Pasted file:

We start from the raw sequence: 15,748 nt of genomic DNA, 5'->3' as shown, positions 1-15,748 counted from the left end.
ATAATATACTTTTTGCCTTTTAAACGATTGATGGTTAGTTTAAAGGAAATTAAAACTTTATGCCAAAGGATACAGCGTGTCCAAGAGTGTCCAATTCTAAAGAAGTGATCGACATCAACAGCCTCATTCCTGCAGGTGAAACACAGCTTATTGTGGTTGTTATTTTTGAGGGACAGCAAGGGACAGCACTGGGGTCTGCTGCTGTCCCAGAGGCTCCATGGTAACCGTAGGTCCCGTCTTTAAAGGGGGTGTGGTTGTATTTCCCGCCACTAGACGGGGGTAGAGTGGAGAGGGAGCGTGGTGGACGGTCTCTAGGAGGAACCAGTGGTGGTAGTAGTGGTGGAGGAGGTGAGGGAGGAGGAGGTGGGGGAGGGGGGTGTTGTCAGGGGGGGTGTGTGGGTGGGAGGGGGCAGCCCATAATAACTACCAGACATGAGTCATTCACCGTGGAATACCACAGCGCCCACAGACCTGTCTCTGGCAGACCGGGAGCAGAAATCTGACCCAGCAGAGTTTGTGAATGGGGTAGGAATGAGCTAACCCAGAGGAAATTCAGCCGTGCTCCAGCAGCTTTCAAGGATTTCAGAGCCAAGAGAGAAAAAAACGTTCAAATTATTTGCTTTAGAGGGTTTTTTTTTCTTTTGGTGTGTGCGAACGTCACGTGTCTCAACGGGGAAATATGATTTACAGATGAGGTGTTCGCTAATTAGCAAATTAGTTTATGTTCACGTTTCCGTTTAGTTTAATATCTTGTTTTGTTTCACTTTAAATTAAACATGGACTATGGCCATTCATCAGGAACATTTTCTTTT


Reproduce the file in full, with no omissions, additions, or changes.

We start from the raw sequence: 15,748 nt of genomic DNA, 5'->3' as shown, positions 1-15,748 counted from the left end.
ATAATATACTTTTTGCCTTTTAAACGATTGATGGTTAGTTTAAAGGAAATTAAAACTTTATGCCAAAGGATACAGCGTGTCCAAGAGTGTCCAATTCTAAAGAAGTGATCGACATCAACAGCCTCATTCCTGCAGGTGAAACACAGCTTATTGTGGTTGTTATTTTTGAGGGACAGCAAGGGACAGCACTGGGGTCTGCTGCTGTCCCAGAGGCTCCATGGTAACCGTAGGTCCCGTCTTTAAAGGGGGTGTGGTTGTATTTCCCGCCACTAGACGGGGGTAGAGTGGAGAGGGAGCGTGGTGGACGGTCTCTAGGAGGAACCAGTGGTGGTAGTAGTGGTGGAGGAGGTGAGGGAGGAGGAGGTGGGGGAGGGGGGTGTTGTCAGGGGGGGTGTGTGGGTGGGAGGGGGCAGCCCATAATAACTACCAGACATGAGTCATTCACCGTGGAATACCACAGCGCCCACAGACCTGTCTCTGGCAGACCGGGAGCAGAAATCTGACCCAGCAGAGTTTGTGAATGGGGTAGGAATGAGCTAACCCAGAGGAAATTCAGCCGTGCTCCAGCAGCTTTCAAGGATTTCAGAGCCAAGAGAGAAAAAAACGTTCAAATTATTTGCTTTAGAGGGTTTTTTTTTCTTTTGGTGTGTGCGAACGTCACGTGTCTCAACGGGGAAATATGATTTACAGATGAGGTGTTCGCTAATTAGCAAATTAGTTTATGTTCACGTTTCCGTTTAGTTTAATATCTTGTTTTGTTTCACTTTAAATTAAACATGGACTATGGCCATTCATCAGGAACATTTTCTTTT